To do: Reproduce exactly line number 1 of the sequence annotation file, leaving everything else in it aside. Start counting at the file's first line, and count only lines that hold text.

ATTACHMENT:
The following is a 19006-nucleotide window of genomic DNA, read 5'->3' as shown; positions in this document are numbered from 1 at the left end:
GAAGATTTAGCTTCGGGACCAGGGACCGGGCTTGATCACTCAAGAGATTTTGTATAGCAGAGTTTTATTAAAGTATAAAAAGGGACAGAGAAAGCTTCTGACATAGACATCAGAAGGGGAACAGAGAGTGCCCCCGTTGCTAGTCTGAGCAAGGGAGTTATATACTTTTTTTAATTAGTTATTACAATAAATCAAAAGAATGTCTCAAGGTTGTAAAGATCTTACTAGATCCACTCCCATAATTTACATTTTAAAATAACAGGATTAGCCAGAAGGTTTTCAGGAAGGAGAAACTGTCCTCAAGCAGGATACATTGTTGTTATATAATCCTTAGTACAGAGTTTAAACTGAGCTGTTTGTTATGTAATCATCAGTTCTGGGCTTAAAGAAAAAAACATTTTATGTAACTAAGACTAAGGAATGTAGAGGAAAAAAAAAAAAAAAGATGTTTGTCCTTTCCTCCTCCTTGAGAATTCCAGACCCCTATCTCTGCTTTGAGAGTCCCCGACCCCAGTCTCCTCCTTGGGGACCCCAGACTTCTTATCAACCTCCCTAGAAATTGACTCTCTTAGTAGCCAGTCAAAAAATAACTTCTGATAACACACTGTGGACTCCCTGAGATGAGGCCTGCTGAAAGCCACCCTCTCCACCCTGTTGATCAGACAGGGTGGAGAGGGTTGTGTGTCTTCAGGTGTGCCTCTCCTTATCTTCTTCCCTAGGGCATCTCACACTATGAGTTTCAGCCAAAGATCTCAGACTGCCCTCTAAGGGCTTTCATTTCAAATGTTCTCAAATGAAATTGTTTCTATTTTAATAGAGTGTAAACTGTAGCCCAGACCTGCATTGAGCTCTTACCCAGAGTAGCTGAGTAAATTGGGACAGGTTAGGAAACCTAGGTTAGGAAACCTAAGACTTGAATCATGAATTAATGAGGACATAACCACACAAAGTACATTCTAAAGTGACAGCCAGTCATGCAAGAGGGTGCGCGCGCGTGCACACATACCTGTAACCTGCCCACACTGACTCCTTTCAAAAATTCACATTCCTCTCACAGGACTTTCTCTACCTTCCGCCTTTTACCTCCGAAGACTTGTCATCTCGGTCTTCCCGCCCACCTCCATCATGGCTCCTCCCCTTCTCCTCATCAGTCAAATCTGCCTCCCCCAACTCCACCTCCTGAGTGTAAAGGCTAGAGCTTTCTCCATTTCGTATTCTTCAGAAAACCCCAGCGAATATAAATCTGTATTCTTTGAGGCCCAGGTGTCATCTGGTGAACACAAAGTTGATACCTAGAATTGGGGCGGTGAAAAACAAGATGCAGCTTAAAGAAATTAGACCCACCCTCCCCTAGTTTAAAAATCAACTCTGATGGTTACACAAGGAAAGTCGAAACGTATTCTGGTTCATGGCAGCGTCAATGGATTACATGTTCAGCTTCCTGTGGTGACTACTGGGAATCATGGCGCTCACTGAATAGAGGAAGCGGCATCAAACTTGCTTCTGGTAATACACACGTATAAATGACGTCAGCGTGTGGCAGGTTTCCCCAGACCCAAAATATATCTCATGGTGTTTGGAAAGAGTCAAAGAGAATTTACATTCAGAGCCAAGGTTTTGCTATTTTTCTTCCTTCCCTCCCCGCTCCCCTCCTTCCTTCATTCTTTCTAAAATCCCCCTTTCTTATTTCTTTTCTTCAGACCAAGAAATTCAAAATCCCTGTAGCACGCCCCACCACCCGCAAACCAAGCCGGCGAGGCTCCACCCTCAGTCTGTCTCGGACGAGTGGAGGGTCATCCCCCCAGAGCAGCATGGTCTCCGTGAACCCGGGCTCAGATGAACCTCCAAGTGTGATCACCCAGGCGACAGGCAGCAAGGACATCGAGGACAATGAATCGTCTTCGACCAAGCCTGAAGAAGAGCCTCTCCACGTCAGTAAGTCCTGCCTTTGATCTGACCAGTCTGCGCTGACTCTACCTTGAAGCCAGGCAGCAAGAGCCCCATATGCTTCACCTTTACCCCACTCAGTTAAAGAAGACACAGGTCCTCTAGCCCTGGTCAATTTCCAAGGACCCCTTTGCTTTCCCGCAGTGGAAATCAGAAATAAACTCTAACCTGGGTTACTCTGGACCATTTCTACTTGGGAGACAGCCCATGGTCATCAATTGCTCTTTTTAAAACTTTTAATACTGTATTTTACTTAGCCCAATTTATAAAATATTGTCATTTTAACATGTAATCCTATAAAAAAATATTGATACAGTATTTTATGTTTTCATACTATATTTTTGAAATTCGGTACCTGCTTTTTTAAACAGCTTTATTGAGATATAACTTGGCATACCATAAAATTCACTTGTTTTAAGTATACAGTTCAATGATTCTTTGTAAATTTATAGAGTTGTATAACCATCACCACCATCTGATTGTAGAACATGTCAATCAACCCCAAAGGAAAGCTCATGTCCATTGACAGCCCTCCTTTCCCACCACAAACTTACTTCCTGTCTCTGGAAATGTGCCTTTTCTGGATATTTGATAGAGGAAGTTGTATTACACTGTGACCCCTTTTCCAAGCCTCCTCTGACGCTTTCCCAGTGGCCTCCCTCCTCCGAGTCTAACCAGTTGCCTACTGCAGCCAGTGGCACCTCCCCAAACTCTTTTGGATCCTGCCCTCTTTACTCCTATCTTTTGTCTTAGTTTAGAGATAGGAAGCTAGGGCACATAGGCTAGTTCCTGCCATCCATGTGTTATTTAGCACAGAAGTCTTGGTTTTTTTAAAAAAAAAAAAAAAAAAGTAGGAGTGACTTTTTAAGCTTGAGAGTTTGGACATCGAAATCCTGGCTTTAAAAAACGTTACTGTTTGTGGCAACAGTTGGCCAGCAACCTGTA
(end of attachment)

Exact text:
The following is a 19006-nucleotide window of genomic DNA, read 5'->3' as shown; positions in this document are numbered from 1 at the left end: